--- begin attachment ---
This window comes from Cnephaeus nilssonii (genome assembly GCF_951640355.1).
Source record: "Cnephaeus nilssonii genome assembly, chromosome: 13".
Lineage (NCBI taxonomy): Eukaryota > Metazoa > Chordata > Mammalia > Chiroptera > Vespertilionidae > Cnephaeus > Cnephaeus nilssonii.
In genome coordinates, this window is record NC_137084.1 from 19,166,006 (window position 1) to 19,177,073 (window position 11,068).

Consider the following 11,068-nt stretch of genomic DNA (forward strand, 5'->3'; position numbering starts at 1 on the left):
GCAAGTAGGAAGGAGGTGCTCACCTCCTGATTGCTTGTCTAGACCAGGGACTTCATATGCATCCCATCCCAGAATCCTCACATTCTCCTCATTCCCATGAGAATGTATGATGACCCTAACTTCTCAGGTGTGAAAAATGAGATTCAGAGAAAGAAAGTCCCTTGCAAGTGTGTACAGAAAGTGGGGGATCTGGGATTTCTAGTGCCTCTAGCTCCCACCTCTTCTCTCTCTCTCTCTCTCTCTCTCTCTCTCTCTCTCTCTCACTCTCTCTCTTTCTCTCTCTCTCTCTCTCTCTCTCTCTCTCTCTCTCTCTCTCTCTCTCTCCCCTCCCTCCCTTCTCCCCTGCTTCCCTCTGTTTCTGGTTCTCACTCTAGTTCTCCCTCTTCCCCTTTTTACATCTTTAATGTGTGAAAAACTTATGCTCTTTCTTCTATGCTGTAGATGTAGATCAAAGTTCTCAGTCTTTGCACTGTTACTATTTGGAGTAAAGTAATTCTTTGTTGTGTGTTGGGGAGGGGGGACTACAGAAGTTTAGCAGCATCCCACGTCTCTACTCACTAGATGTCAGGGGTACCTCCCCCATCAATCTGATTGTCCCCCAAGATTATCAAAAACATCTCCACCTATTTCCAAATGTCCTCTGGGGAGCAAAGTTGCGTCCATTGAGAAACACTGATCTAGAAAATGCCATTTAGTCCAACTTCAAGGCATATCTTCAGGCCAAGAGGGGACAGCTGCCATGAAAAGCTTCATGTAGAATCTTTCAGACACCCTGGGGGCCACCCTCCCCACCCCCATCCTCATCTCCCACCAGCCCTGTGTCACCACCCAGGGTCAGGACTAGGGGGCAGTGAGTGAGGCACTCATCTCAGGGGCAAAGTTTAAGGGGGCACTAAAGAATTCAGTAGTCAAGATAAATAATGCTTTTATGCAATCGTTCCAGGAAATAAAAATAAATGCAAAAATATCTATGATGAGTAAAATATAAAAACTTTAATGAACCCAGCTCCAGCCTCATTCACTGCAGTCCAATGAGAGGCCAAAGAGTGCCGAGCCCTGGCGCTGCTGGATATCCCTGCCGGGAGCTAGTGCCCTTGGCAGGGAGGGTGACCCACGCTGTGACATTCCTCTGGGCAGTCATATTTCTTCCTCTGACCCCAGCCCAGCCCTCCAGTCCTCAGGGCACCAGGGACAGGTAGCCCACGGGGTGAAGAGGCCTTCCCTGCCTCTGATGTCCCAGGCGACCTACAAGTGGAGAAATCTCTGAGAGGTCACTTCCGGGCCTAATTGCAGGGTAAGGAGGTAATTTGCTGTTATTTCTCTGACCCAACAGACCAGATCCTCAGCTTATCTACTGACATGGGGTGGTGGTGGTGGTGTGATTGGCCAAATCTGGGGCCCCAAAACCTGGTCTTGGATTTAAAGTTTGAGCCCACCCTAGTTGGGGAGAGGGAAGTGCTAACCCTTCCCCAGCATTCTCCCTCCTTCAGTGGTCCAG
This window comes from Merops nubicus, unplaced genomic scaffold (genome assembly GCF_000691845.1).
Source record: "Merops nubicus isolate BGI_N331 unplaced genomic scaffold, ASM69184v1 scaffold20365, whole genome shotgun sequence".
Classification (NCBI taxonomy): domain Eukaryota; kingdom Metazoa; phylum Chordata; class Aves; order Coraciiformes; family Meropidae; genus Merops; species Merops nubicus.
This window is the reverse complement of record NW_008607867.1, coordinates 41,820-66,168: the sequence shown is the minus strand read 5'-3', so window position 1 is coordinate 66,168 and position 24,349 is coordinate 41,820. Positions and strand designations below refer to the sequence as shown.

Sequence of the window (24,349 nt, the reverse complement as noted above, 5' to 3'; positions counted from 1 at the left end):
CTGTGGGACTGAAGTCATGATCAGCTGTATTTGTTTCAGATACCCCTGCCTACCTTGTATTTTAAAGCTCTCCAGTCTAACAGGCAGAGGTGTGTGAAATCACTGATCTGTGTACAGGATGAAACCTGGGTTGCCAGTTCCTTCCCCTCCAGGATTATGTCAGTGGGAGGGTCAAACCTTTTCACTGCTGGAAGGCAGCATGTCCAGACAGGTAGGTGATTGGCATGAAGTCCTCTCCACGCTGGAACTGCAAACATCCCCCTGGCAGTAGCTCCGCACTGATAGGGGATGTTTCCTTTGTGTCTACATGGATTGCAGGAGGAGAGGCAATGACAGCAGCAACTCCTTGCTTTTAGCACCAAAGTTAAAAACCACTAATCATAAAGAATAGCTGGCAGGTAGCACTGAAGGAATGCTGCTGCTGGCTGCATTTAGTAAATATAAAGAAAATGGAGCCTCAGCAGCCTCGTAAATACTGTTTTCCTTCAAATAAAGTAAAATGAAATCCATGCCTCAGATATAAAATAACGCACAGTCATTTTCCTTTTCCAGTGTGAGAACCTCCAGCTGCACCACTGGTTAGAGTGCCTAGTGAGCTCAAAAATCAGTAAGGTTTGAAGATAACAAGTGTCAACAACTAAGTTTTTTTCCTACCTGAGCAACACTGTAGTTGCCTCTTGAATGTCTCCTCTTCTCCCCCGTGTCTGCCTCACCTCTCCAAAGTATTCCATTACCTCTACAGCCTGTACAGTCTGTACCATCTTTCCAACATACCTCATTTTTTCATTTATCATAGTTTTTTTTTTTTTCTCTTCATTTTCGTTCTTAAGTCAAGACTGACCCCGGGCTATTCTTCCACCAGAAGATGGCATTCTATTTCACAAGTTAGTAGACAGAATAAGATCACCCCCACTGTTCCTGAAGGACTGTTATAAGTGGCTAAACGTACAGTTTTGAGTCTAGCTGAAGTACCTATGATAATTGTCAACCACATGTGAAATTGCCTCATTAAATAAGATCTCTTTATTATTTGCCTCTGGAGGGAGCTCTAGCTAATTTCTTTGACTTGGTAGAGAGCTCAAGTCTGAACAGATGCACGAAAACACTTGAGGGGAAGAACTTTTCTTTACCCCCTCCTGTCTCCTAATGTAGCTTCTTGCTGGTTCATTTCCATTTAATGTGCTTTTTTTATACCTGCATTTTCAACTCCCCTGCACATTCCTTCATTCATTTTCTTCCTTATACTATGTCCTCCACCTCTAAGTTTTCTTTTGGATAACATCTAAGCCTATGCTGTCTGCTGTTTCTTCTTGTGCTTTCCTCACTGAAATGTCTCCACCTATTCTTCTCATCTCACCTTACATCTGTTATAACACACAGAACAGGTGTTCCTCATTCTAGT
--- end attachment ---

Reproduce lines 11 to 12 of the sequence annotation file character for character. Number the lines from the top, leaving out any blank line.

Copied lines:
Sequence of the window (24,349 nt, the reverse complement as noted above, 5' to 3'; positions counted from 1 at the left end):
CTGTGGGACTGAAGTCATGATCAGCTGTATTTGTTTCAGATACCCCTGCCTACCTTGTATTTTAAAGCTCTCCAGTCTAACAGGCAGAGGTGTGTGAAATCACTGATCTGTGTACAGGATGAAACCTGGGTTGCCAGTTCCTTCCCCTCCAGGATTATGTCAGTGGGAGGGTCAAACCTTTTCACTGCTGGAAGGCAGCATGTCCAGACAGGTAGGTGATTGGCATGAAGTCCTCTCCACGCTGGAACTGCAAACATCCCCCTGGCAGTAGCTCCGCACTGATAGGGGATGTTTCCTTTGTGTCTACATGGATTGCAGGAGGAGAGGCAATGACAGCAGCAACTCCTTGCTTTTAGCACCAAAGTTAAAAACCACTAATCATAAAGAATAGCTGGCAGGTAGCACTGAAGGAATGCTGCTGCTGGCTGCATTTAGTAAATATAAAGAAAATGGAGCCTCAGCAGCCTCGTAAATACTGTTTTCCTTCAAATAAAGTAAAATGAAATCCATGCCTCAGATATAAAATAACGCACAGTCATTTTCCTTTTCCAGTGTGAGAACCTCCAGCTGCACCACTGGTTAGAGTGCCTAGTGAGCTCAAAAATCAGTAAGGTTTGAAGATAACAAGTGTCAACAACTAAGTTTTTTTCCTACCTGAGCAACACTGTAGTTGCCTCTTGAATGTCTCCTCTTCTCCCCCGTGTCTGCCTCACCTCTCCAAAGTATTCCATTACCTCTACAGCCTGTACAGTCTGTACCATCTTTCCAACATACCTCATTTTTTCATTTATCATAGTTTTTTTTTTTTTCTCTTCATTTTCGTTCTTAAGTCAAGACTGACCCCGGGCTATTCTTCCACCAGAAGATGGCATTCTATTTCACAAGTTAGTAGACAGAATAAGATCACCCCCACTGTTCCTGAAGGACTGTTATAAGTGGCTAAACGTACAGTTTTGAGTCTAGCTGAAGTACCTATGATAATTGTCAACCACATGTGAAATTGCCTCATTAAATAAGATCTCTTTATTATTTGCCTCTGGAGGGAGCTCTAGCTAATTTCTTTGACTTGGTAGAGAGCTCAAGTCTGAACAGATGCACGAAAACACTTGAGGGGAAGAACTTTTCTTTACCCCCTCCTGTCTCCTAATGTAGCTTCTTGCTGGTTCATTTCCATTTAATGTGCTTTTTTTATACCTGCATTTTCAACTCCCCTGCACATTCCTTCATTCATTTTCTTCCTTATACTATGTCCTCCACCTCTAAGTTTTCTTTTGGATAACATCTAAGCCTATGCTGTCTGCTGTTTCTTCTTGTGCTTTCCTCACTGAAATGTCTCCACCTATTCTTCTCATCTCACCTTACATCTGTTATAACACACAGAACAGGTGTTCCTCATTCTAGT